‘Inhi Logon Ne’ is without doubt the most popular track of Pakeezah, it had also been featured in many movies after Pakeezah. Rendered in Raga Yaman Kalyan, we get to hear a throaty Lata Mangeshkar singing to Ghulam Mohammed’s composition. The way he composed the track leaves you longing to keep the repeat button on, the antaras carry a great melody and Lataji sings superbly. Many may not know that while the lyric is credited to Majrooh Sultanpuri, as he employs the ‘Doosron Ki Zameen Par Chalana’ method to write this lyric; read more about this method in my ‘Mughal-E-Azam’ review, that this particular lyric had been credited to ‘Traditional’ and also a folklore melody. What is even more interesting is that this ‘song’ has been sung and used in many movies before Pakeezah. It was ultimately Pakeezah that popularised the track and became synonymous with Meena Kumari and Pakeezah. This is where tune and lyric were used before and after Pakeezah:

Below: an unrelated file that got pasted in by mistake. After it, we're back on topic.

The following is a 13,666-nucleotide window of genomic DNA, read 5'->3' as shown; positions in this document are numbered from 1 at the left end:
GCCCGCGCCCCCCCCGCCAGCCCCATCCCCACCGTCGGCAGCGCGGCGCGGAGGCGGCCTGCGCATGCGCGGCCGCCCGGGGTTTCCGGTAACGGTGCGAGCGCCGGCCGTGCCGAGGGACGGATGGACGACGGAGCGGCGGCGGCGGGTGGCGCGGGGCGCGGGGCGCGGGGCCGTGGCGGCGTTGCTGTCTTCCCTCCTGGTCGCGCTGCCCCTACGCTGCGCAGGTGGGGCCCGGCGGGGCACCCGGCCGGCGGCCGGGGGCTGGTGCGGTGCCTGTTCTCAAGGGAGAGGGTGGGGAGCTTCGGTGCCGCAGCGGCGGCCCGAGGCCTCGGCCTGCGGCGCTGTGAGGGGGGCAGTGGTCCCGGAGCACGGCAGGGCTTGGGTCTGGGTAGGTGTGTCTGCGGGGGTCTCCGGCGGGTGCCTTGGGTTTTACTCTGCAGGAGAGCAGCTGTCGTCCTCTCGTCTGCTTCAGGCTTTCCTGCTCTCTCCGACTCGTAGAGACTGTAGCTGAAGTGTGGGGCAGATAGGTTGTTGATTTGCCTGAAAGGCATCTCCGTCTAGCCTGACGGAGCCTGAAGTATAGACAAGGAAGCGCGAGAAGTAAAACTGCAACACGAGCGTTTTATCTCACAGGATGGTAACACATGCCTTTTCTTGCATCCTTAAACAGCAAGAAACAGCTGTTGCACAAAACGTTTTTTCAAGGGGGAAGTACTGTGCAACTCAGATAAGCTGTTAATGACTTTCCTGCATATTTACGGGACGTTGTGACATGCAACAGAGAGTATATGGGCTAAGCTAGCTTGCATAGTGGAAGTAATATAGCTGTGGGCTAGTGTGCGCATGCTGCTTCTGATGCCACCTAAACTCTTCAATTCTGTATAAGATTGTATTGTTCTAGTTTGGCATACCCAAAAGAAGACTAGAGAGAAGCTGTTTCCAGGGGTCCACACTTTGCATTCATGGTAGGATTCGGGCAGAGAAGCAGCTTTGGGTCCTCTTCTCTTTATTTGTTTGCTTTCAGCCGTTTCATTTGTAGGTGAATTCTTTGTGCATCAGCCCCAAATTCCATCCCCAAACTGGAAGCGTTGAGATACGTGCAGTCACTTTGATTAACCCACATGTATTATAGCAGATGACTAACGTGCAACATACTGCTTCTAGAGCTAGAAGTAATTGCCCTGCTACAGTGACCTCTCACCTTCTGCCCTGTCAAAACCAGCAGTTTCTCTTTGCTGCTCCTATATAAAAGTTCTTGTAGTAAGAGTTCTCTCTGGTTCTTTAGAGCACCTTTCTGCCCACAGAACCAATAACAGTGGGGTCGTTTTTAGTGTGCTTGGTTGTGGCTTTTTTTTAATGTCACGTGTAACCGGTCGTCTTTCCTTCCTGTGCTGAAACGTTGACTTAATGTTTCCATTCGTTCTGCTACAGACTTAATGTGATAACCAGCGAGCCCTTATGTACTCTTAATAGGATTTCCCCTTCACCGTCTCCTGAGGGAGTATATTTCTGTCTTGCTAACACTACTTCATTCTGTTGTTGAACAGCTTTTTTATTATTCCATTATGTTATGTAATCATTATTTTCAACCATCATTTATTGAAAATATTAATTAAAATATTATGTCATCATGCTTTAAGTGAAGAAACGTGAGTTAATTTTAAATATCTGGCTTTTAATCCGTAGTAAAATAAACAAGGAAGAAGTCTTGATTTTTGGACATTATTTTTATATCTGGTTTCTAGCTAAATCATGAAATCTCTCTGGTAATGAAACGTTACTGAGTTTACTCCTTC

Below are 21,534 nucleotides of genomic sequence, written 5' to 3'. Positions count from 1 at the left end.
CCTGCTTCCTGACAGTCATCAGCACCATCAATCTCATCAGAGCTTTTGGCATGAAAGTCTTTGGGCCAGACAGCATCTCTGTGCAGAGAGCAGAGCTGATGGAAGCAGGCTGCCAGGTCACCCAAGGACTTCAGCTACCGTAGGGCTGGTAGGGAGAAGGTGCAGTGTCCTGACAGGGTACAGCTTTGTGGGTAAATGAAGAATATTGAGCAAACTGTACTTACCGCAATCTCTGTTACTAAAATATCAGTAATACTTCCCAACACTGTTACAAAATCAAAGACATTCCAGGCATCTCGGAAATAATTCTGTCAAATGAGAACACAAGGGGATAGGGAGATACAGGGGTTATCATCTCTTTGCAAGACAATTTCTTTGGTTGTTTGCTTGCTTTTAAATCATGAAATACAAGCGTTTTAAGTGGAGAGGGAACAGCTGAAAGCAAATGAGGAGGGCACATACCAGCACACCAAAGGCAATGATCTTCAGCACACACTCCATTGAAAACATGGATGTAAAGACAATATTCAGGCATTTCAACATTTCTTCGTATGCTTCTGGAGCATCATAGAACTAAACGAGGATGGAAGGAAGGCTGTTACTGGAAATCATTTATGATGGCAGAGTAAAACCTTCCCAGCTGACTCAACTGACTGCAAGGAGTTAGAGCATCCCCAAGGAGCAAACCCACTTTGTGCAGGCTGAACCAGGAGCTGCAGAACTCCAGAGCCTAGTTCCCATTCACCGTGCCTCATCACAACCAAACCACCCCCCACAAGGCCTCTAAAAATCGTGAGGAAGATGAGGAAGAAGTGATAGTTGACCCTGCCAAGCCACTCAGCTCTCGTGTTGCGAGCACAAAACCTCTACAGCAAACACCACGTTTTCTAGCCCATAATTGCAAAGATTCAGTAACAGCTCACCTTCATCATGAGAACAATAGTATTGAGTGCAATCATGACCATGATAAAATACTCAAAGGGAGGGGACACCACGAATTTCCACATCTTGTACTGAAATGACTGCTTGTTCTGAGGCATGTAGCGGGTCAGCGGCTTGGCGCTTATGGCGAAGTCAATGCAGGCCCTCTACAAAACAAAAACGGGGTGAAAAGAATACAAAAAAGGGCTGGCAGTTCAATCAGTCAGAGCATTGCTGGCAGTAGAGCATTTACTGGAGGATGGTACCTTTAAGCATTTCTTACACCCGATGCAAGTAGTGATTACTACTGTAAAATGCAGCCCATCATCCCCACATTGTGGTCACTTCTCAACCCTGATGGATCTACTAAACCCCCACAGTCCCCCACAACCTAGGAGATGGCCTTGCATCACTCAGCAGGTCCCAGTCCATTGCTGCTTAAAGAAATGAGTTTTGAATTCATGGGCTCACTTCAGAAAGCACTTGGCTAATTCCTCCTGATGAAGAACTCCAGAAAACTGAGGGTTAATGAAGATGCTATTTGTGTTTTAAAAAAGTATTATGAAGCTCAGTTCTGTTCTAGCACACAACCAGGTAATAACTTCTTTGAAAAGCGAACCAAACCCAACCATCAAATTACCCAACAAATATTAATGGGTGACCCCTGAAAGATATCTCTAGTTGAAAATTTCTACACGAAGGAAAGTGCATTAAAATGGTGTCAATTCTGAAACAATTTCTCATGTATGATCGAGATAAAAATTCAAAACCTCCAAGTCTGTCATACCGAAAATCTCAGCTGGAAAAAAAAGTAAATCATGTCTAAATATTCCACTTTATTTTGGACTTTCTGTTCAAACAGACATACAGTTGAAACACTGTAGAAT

Year Film Composer Song Title Singers
1936 Achhut Kanya Saraswati Devi Choodiyan Mein Laya Anmol Re Saraswati Devi
1941 Himmat Pt. Govindram Inhi Logon Ne Shamshad Begum
1943 Abroo Pt. Govindram Inhi Logon Ne Yakub
1950 Sartaj Husnlal Bhagatram Maja Mila Hai Lata Mangeshkar & Shamshad Begum
1969 Beti Sonik-Omi Lehnga Mangate Meri Babu Asha Bhosle & Usha Mangeshkar
1972 Pakeezah Ghulam Mohammed Inhi Logon Ne Lata Mangeshkar
1993 Kshatriya Laxmikant Pyarelal Dil Na Kisi Ki Lata Mangeshkar & Kavita Krishnamurty